A cookie is a piece of information in the form of a small text file that is placed on an internet user's hard drive. It is generated by a web server, which is the computer that operates a website.
The information the cookie contains is set by the server and it can be used by that server whenever the user visits the site. A cookie can be thought of as an internet user's identification card, which tells a website when the user has returned.
Google Analytics sets cookies to help us accurately estimate the number of visitors to the website and volumes of usage. We use this data to improve our website and online services.
What is the purpose of using cookies?
Cookies make the interaction between users and websites faster and easier. Without cookies, it would be very difficult for a website to allow a visitor to fill up a shopping cart or to remember the user's preferences or registration details for a future visit.
Are cookies dangerous?
No. Cookies are small pieces of text. They are not computer programs, and they can't be executed as code. Also, they cannot be used to disseminate viruses, modern versions of both Microsoft Internet Explorer and Netscape browsers allow users to set their own limitations to the number of cookies saved on their hard drives.
Can cookies threaten users' privacy?
Cookies are stored on the computer's hard drive. They cannot access the hard drive - so a cookie cannot read other information saved on the hard drive, or get a user's email address. They only contain and transfer to the server as much information as the users themselves have disclosed to a certain website.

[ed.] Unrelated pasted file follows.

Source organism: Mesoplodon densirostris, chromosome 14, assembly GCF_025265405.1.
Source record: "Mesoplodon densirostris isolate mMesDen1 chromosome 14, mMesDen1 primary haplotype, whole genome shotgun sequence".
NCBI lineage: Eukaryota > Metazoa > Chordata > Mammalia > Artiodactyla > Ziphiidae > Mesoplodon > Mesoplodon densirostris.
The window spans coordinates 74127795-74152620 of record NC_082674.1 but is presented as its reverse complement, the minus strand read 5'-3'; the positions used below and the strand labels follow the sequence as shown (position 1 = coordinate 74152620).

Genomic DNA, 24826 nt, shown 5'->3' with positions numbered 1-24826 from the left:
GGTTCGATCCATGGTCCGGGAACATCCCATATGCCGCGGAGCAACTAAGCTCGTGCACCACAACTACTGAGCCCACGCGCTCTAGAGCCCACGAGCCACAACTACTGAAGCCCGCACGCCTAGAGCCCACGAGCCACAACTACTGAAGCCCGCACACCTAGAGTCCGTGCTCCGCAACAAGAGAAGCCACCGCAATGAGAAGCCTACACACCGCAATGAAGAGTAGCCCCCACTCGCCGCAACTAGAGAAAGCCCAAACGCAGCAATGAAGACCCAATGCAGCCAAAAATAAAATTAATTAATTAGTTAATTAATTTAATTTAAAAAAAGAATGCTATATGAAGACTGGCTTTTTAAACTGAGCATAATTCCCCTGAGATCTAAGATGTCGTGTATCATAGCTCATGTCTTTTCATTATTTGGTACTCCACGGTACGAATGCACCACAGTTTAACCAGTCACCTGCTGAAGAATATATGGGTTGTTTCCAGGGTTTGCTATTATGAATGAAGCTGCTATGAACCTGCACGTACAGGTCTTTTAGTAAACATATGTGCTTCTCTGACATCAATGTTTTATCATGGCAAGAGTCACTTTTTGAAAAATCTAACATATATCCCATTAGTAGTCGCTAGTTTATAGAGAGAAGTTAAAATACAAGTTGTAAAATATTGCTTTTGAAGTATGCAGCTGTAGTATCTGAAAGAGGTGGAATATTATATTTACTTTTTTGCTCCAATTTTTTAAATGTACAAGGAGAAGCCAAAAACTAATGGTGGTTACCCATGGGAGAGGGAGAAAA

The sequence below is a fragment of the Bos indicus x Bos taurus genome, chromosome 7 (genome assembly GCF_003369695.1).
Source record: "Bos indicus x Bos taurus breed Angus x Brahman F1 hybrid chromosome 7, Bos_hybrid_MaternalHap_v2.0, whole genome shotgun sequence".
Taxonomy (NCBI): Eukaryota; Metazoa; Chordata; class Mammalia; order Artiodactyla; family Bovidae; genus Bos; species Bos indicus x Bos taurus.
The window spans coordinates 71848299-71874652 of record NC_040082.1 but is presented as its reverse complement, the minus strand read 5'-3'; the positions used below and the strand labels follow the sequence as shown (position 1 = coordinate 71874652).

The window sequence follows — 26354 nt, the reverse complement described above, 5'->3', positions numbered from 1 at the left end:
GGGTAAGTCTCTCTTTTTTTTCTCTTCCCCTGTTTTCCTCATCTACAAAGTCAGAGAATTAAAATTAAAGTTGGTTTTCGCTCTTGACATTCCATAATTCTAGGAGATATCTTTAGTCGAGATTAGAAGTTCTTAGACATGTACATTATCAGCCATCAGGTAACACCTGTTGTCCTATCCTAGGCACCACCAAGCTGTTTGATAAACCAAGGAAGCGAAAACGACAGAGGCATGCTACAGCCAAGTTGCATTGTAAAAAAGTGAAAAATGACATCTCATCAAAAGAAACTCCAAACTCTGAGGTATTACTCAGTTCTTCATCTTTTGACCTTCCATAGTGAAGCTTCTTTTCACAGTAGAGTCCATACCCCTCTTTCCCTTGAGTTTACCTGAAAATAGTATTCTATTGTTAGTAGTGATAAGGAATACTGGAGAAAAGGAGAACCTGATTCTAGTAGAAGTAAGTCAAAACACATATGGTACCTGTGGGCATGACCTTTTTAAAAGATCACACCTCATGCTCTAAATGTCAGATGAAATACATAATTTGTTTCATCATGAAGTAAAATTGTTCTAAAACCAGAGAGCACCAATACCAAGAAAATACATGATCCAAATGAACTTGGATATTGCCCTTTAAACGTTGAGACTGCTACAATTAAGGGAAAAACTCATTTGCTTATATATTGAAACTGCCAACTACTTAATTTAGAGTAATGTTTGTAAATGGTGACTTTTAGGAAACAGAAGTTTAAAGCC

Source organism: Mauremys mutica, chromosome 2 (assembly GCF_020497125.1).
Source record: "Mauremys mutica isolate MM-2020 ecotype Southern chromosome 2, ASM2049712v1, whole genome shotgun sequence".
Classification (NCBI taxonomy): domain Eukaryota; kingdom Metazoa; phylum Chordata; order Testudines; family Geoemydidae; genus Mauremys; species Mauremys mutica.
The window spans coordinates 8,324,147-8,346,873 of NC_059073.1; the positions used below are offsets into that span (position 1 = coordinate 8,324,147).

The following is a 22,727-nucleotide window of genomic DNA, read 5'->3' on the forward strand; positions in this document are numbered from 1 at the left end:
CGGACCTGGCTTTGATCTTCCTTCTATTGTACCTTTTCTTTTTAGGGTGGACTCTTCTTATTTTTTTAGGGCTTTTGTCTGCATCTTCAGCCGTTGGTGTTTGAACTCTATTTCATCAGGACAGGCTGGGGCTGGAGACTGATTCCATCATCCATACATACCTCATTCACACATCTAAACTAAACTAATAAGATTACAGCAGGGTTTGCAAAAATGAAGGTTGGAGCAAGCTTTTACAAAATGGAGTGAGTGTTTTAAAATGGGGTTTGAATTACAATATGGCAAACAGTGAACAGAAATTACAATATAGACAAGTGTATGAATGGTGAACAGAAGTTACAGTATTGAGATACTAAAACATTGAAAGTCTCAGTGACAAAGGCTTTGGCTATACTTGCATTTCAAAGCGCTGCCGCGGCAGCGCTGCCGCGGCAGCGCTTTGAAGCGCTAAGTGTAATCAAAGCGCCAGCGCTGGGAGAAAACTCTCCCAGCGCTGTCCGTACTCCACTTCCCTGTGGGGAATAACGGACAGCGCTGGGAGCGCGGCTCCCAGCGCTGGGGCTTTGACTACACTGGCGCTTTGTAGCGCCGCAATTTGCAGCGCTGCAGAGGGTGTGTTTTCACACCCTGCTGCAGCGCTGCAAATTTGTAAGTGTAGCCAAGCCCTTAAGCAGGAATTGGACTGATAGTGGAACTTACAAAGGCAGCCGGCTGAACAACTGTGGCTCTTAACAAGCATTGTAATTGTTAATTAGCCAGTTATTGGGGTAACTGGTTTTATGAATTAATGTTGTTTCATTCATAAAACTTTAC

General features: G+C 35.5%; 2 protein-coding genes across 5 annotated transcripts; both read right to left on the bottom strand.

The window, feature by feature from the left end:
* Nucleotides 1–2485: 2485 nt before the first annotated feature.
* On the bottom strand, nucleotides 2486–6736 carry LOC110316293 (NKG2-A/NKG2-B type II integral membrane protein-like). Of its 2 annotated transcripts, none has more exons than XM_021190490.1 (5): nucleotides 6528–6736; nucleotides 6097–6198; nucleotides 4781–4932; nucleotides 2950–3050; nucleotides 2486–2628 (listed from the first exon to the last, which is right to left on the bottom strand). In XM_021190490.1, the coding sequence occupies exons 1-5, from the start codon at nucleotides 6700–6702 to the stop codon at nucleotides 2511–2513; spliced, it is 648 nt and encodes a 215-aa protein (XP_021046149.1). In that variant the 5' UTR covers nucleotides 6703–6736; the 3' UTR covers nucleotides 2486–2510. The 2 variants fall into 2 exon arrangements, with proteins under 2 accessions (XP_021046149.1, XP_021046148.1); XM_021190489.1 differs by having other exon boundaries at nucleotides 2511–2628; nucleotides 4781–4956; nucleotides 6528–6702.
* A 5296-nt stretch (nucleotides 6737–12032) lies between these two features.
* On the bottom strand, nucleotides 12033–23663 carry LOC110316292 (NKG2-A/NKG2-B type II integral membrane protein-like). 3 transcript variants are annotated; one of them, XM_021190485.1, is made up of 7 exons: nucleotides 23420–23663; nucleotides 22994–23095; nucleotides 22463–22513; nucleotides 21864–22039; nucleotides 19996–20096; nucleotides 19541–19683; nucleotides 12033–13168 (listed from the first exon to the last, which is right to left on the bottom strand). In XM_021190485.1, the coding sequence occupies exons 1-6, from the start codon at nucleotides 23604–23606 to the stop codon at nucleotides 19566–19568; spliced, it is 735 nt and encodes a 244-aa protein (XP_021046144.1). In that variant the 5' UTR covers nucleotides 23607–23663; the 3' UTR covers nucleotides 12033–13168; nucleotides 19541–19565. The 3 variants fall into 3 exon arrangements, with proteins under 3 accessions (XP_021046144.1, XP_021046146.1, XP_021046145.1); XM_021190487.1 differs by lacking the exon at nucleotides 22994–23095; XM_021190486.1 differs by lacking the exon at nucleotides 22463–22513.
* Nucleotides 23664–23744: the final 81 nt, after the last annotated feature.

A server cannot set a cookie for a domain that it is not a member of. In spite of this, users quite often find in their computer files cookies from websites that they have never visited. These cookies are usually set by companies that sell internet advertising on behalf of other websites. Therefore it may be possible that users' information is passed to third party websites without the users' knowledge or consent, such as information on surfing habits. This is the most common reason for people rejecting or fearing cookies.
Controlling and deleting cookies
You can set your web browser to accept or reject cookies, or tell you when a cookie is being sent. You can also delete cookies from your computer. But note, some websites may not work properly with the cookie option turned off.
Information Commissioner's Office [ICO] - Cookies and similar technologies